EBA publishes report on sustainable securitisation framework

The European Banking Authority (EBA) has today published its report on a Framework for Sustainable Securitisation.  The EBA was mandated by the EU legislator as part of the Capital Markets Recovery Package in April 2021 to assess whether a stand-alone framework for sustainable securitisation should be created to achieve the sustainability objectives of the European Sustainable Finance Agenda and to make proposals on its design. 

Use-of-proceeds approach remains decisive 

The starting point of the report is a market survey on the status of green and sustainable securitisations conducted by the EBA as of 30 June 2021. The results of the comprehensive survey show a low level of issuing activity for sustainable securitisations in Europe. This is true both in comparison to other asset classes such as covered bonds and corporate bonds in Europe. But it can also be seen with regard to the jurisdiction and here the securitisation markets in the USA and even China. The EBA cites lack of availability of sustainable exposures and lack of standards and data as the main reasons. 
The EU Green Bond (EuGB) standard presented by the European Commission in July 2021 deserves special attention (see TSI compact article of 6 July 2021). The question of interest here is how this standard can be applied to securitisations. The EBA comes to the conclusion that in the sense of a uniform implementation for all capital market segments, the use-of-proceeds approach at the issuer is also decisive for securitisations. Issue proceeds should primarily be used in accordance with the Taxonomy Regulation and the regulation should not focus on the securitised exposures. We welcome this pragmatic solution as it supports the focus of banks, leasing companies and corporates on sustainable business activities. Moreover, the already high level of transparency from securitisation to individual loan data offers the possibility to support investors in their investment decisions very effectively. 

Conclusions of the EBA's analysis 

In its further analysis, the EBA concludes not to recommend a dedicated sustainable securitisation framework at this stage for several reasons: 

  • The early stage of development of the green securitisation market in Europe and lack of market consensus could lead to requirements from issuers and investors not being met. 
  • For an asset-based approach, there are not yet enough sustainable receivables that can be securitised.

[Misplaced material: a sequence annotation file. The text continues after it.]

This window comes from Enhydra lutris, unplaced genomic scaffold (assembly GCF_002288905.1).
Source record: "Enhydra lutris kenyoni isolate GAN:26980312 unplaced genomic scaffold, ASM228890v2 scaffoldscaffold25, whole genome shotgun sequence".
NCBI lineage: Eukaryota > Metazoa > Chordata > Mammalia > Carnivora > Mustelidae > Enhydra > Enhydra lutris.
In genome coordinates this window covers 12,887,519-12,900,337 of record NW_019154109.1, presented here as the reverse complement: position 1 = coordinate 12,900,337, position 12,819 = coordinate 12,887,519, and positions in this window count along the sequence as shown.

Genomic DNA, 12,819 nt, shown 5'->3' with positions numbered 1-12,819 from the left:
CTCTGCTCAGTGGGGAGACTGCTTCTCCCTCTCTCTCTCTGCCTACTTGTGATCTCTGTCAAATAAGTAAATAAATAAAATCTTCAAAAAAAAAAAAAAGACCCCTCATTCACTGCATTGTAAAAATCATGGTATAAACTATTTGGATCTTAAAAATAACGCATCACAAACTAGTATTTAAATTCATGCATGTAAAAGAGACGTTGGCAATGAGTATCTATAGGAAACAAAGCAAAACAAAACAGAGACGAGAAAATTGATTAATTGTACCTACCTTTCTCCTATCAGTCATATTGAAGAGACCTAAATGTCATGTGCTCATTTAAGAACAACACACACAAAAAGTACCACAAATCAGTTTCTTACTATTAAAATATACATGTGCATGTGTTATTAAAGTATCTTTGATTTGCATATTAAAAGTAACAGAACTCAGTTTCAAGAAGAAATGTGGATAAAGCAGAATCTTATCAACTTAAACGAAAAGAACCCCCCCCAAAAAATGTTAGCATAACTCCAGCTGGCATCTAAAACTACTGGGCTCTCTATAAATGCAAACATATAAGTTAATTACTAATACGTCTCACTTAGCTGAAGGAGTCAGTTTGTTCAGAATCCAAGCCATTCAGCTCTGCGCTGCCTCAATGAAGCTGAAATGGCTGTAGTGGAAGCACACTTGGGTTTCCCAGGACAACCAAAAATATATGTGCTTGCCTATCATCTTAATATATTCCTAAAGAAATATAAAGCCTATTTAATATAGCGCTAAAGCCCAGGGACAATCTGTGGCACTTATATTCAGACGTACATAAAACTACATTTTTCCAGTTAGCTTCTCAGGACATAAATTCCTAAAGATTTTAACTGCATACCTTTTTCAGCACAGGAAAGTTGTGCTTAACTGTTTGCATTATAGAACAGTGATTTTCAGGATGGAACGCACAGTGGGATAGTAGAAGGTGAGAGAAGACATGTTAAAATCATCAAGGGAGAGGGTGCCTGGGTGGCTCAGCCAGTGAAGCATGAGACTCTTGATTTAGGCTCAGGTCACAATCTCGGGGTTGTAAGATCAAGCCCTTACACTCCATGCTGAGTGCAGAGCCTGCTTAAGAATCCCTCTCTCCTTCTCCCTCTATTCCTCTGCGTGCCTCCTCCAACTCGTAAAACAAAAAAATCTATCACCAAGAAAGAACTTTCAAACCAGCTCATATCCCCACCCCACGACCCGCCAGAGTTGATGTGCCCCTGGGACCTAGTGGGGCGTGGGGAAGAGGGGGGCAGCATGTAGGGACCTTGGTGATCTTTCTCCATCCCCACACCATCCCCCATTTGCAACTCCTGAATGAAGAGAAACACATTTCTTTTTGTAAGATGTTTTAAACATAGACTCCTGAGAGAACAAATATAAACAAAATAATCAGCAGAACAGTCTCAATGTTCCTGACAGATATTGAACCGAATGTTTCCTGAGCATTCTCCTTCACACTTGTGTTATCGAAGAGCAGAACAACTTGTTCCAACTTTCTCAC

• The standard for securitisations should be in line with the upcoming implementation of the EuGB standard. No parallel, competing standard should be created. 

These conclusions for the true sale market apply all the more to synthetic balance sheet securitisations, as this segment is characterised by private, bilateral issues and uniform regulation would currently bring further uncertainty. Nevertheless, the EBA outlines some thoughts on what a sustainable securitisation framework could look like in the future: An asset-based approach would focus on the securitised credit exposures, which would have to fulfil sustainability criteria to be defined. In the case of a necessary definition of sustainability criteria, it becomes clear which questions the credit industry has to deal with, especially independently of securitisations: Which business activities and investments are to be classified as sustainable according to the Taxonomy Regulation and the Disclosure Regulation? How are transitional technologies to be assessed, and how can unsecured consumer loans or trade receivables be classified, for example? 

EBA recognises STS standard as a value in its own right in the marketplace 

Two further observations seem important to us at this point: First, the EBA recognises the stand-alone value of the STS standard and does not see it as a prerequisite for green securitisation. Conversely, ESG criteria should also not be made a prerequisite for STS. Secondly, the EBA emphasises the already very high requirements with regard to due diligence, reporting and disclosure obligations for securitisations in Europe. It links this to the expectation that the numerous transparency requirements of sustainability regulation will also have an impact on securitisations. 

We expressly welcome the EBA's conclusions and recommendations, as the first priority is a uniform development and implementation of the EuGB standard. The securitisation market, which is already highly regulated, will thus be given time to develop market standards, which will depend very much on the implementation of the European Sustainable Finance Agenda across the board in the credit industry. After all, securitisation follows the regular lending of banks and leasing companies to the real economy. 

To the EBA press release